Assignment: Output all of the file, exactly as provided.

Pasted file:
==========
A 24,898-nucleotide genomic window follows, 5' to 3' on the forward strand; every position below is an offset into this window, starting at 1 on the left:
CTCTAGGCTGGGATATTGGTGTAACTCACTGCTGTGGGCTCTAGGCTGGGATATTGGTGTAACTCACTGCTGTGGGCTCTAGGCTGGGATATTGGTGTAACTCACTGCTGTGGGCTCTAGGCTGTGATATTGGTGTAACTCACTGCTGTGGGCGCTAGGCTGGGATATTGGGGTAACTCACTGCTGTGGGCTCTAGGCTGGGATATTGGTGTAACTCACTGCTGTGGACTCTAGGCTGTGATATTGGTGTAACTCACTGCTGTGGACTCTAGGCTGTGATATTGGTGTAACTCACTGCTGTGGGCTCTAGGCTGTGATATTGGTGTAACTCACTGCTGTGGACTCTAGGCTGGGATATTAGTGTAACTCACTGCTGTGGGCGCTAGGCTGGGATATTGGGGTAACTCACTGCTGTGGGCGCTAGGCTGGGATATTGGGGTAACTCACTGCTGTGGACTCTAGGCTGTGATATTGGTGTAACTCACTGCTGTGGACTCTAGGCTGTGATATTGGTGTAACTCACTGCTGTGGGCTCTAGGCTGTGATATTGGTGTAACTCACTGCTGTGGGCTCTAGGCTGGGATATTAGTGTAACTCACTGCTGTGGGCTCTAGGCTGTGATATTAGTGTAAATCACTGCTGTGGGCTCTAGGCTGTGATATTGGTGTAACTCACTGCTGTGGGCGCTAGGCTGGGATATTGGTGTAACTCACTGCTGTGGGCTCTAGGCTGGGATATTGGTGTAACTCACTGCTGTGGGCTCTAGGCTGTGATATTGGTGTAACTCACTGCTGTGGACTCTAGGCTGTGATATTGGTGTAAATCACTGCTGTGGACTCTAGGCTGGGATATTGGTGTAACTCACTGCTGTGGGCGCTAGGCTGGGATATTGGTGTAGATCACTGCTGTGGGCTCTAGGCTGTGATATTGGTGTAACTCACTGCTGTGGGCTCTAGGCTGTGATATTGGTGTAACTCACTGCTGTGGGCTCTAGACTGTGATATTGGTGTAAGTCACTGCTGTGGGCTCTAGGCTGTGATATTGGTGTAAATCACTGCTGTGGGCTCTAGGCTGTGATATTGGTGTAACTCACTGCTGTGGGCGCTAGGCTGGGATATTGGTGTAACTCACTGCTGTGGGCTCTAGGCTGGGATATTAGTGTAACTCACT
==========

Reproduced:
A 24,898-nucleotide genomic window follows, 5' to 3' on the forward strand; every position below is an offset into this window, starting at 1 on the left:
CTCTAGGCTGGGATATTGGTGTAACTCACTGCTGTGGGCTCTAGGCTGGGATATTGGTGTAACTCACTGCTGTGGGCTCTAGGCTGGGATATTGGTGTAACTCACTGCTGTGGGCTCTAGGCTGTGATATTGGTGTAACTCACTGCTGTGGGCGCTAGGCTGGGATATTGGGGTAACTCACTGCTGTGGGCTCTAGGCTGGGATATTGGTGTAACTCACTGCTGTGGACTCTAGGCTGTGATATTGGTGTAACTCACTGCTGTGGACTCTAGGCTGTGATATTGGTGTAACTCACTGCTGTGGGCTCTAGGCTGTGATATTGGTGTAACTCACTGCTGTGGACTCTAGGCTGGGATATTAGTGTAACTCACTGCTGTGGGCGCTAGGCTGGGATATTGGGGTAACTCACTGCTGTGGGCGCTAGGCTGGGATATTGGGGTAACTCACTGCTGTGGACTCTAGGCTGTGATATTGGTGTAACTCACTGCTGTGGACTCTAGGCTGTGATATTGGTGTAACTCACTGCTGTGGGCTCTAGGCTGTGATATTGGTGTAACTCACTGCTGTGGGCTCTAGGCTGGGATATTAGTGTAACTCACTGCTGTGGGCTCTAGGCTGTGATATTAGTGTAAATCACTGCTGTGGGCTCTAGGCTGTGATATTGGTGTAACTCACTGCTGTGGGCGCTAGGCTGGGATATTGGTGTAACTCACTGCTGTGGGCTCTAGGCTGGGATATTGGTGTAACTCACTGCTGTGGGCTCTAGGCTGTGATATTGGTGTAACTCACTGCTGTGGACTCTAGGCTGTGATATTGGTGTAAATCACTGCTGTGGACTCTAGGCTGGGATATTGGTGTAACTCACTGCTGTGGGCGCTAGGCTGGGATATTGGTGTAGATCACTGCTGTGGGCTCTAGGCTGTGATATTGGTGTAACTCACTGCTGTGGGCTCTAGGCTGTGATATTGGTGTAACTCACTGCTGTGGGCTCTAGACTGTGATATTGGTGTAAGTCACTGCTGTGGGCTCTAGGCTGTGATATTGGTGTAAATCACTGCTGTGGGCTCTAGGCTGTGATATTGGTGTAACTCACTGCTGTGGGCGCTAGGCTGGGATATTGGTGTAACTCACTGCTGTGGGCTCTAGGCTGGGATATTAGTGTAACTCACT